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LILIACEAE LILY FAMILY

Dale W. McNeal, except as noted

Perennial herb from membranous bulb or scaly rhizome. Stem: underground or erect, branched or not. Leaf: basal or cauline, alternate, subopposite, or whorled. Inflorescence: raceme, panicle, ± umbel-like or not. Flower: perianth parts 6 in 2 generally petal-like whorls, often showy; stamens 3 or 6, filaments free or ± fused to perianth, anthers attached at base or near middle; ovary superior or ± so, style 1, entire or 3-lobed. Fruit: capsule or berry. Seed: 3–many, flat or angled, brown to black.
16 genera, 635 species: northern temperate. Users strongly encouraged to protect plants by working around need to see underground parts in using keys, e.g., by trying both leads in couplets solely dependent on such characters. Muscari botryoides (L.) Mill. an historical waif in California. Other TJM (1993) taxa moved to Agavaceae (Agave, Camassia, Chlorogalum, Hastingsia, Hesperocallis, Hesperoyucca, Leucocrinum, Yucca), Alliaceae (Allium, Ipheion, Nothoscordum), Amaryllidaceae (Amaryllis, Narcissus, Pancratium), Asparagaceae (Asparagus), Asphodelaceae (Aloe, Asphodelus, Kniphofia), Melanthiaceae (Pseudotrillium, Stenanthium, Toxicoscordion, Trillium, Veratrum, Xerophyllum), Nartheciaceae (Narthecium), Ruscaceae (Maianthemum, Nolina), Smilacaceae (Smilax), Tecophilaeaceae (Odontostomum), Themidaceae (Androstephium, Bloomeria, Brodiaea, Dichelostemma, Muilla, Triteleia), and Tofieldiaceae (Triantha). North American species of Disporum now in Prosartes. —Scientific Editors: Dale W. McNeal, Thomas J. Rosatti.

Key to Liliaceae

CALOCHORTUS

Peggy L. Fiedler

Bulb coat generally membranous, occasionally fibrous. Stem: scapose or leafy, generally erect, generally branched, bulblets in axils of lower leaves or 0. Leaf: generally linear to lanceolate; basal leaf 1, persistent or not; cauline leaves 0–several, occasionally appearing basal, generally smaller upward, withering or not. Inflorescence: often ± umbel-like; flowers 2–many; bracts 0–several, generally opposite, often paired. Flower: perianth ± closed, spheric to oblong, or open, bell-shaped or ± rotate; sepals generally < petals, generally ± lanceolate (ovate), generally ± glabrous; petals generally widely wedge-shaped, occasionally clawed, generally hairy adaxially, nectary near base; stamens 6, filaments ± flat, often dilated at base, anthers generally attached at base or appearing so; style 1, stigmas 3. Fruit: capsule, septicidal; oblong or linear, generally 3-angled or -winged, chambers 3. Seed: many in 2 rows per chamber, flat, generally ± tan or ± yellow, translucent, or irregular dark brown, often net-like.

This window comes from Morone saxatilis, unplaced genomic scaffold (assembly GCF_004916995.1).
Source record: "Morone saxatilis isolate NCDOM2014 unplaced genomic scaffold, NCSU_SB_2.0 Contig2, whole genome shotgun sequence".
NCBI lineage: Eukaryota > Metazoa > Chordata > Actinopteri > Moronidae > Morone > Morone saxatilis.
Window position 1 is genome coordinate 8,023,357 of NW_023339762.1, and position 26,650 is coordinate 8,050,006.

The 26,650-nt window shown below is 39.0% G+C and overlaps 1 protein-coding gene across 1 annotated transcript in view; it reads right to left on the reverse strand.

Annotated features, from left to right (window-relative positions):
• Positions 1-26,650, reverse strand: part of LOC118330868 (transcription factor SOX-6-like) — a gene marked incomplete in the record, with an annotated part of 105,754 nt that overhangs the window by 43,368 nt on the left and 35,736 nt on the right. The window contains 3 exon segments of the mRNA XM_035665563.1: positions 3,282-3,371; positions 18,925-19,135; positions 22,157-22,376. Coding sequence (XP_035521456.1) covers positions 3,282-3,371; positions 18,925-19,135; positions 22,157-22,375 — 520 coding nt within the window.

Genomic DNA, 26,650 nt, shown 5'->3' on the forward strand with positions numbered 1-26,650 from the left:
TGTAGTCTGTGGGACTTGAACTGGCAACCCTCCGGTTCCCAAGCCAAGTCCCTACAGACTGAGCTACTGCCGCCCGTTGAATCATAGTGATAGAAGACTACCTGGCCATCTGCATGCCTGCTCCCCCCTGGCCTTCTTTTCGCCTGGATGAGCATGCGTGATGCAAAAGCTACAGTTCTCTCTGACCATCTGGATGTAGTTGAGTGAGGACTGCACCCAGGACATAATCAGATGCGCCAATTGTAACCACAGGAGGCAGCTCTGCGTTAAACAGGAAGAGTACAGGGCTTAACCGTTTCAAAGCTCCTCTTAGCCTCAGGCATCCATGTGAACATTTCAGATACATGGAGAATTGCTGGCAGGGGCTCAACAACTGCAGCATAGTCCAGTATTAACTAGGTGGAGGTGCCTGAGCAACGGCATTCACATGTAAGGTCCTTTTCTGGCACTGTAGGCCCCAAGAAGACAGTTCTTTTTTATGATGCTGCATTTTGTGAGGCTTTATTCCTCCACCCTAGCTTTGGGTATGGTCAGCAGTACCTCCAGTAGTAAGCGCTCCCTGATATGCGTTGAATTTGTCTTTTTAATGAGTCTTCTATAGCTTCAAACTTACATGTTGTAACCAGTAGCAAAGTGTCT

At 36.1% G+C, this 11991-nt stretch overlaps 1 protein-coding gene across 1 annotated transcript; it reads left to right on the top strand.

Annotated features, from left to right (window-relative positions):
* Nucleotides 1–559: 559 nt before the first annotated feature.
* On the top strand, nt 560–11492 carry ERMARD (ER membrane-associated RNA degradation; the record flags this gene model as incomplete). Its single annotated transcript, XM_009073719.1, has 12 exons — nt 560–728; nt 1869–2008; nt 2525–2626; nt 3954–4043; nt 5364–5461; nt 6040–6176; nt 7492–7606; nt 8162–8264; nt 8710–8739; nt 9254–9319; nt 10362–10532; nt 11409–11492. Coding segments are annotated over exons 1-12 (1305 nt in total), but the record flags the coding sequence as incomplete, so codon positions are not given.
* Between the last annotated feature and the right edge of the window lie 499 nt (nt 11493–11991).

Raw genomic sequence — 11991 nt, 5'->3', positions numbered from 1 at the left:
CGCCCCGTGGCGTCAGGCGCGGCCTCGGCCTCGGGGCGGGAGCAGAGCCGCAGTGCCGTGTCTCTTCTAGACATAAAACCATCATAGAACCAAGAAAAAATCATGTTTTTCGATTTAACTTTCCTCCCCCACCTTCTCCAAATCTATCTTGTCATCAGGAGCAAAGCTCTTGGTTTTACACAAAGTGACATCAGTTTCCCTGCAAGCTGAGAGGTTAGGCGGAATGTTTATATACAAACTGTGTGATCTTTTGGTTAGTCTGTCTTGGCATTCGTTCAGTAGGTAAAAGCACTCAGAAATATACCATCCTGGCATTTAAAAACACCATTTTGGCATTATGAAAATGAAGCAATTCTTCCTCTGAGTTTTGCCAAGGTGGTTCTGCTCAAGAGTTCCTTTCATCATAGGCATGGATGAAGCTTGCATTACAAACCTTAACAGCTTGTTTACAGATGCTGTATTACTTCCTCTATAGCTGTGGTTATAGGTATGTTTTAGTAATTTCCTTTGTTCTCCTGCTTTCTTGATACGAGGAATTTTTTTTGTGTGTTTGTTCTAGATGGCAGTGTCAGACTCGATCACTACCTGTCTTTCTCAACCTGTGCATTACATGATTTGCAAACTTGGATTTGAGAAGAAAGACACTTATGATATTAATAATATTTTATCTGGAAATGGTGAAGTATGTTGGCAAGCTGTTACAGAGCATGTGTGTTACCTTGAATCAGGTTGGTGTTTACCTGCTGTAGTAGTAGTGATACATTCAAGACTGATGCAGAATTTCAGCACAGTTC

± 67 species: western North America, Central America; many cultivated. (Greek: beautiful grass) Bulbs of some eaten by Native Americans. Many taxa variable, difficult to key.
Unabridged references: [Patterson & Givnish 2003 New Phytologist 161:253–264]

Key to Calochortus

C. dunnii Purdy DUNN'S MARIPOSA LILY
NATIVE
Stem: 20–60 cm, slender, generally branched, bulblets 0. Leaf: basal 10–20 cm, channeled, withering; cauline reduced upward. Inflorescence: flowers 2–6, erect; bracts 1–2 cm. Flower: perianth widely bell-shaped; sepals 10–20 mm, ovate, acute, green-white adaxially; petals 20–30 mm, generally rounded to wedge-shaped, white or flushed pink, red-brown-spotted above nectary, yellow-hairy near and in nectary, nectary round, not depressed; filaments 5–6 mm, dilated at base, anthers 4–5 mm, oblong, white. Fruit: erect, 2–3 cm, linear, angled.
n=7. Dry, stony ridges in chaparral, yellow-pine forest; 1500–1700 m. s Peninsular Ranges (s San Diego Co.); northern Baja California. Jun [Online Interchange] {CNPS list}

Previous taxon: Calochortus concolor
Next taxon: Calochortus elegans

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Citation for the whole project: Jepson Flora Project (eds.) 2013. Jepson eFlora, http://ucjeps.berkeley.edu/IJM.html, accessed on Jul 26 2014
Citation for this treatment: [Author of taxon treatment] 2013. Calochortus, in Jepson Flora Project (eds.) Jepson eFlora, http://ucjeps.berkeley.edu/cgi-bin/get_IJM.pl?tid=16723, accessed on Jul 26 2014

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click for enlargement Calochortus dunnii
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© 1997 Christopher L. Christie

Bioregions in which Calochortus dunnii occurs Markers link to CCH specimen records. If the markers are obscured, reload the page [or change window size and reload]. Yellow markers indicate records that may provide evidence for eFlora range revision or may have georeferencing or identification issues.
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CCH collections by month

Duplicates counted once; synonyms included.
Species do not include records of infraspecific taxa.
Blue line denotes eFlora flowering time.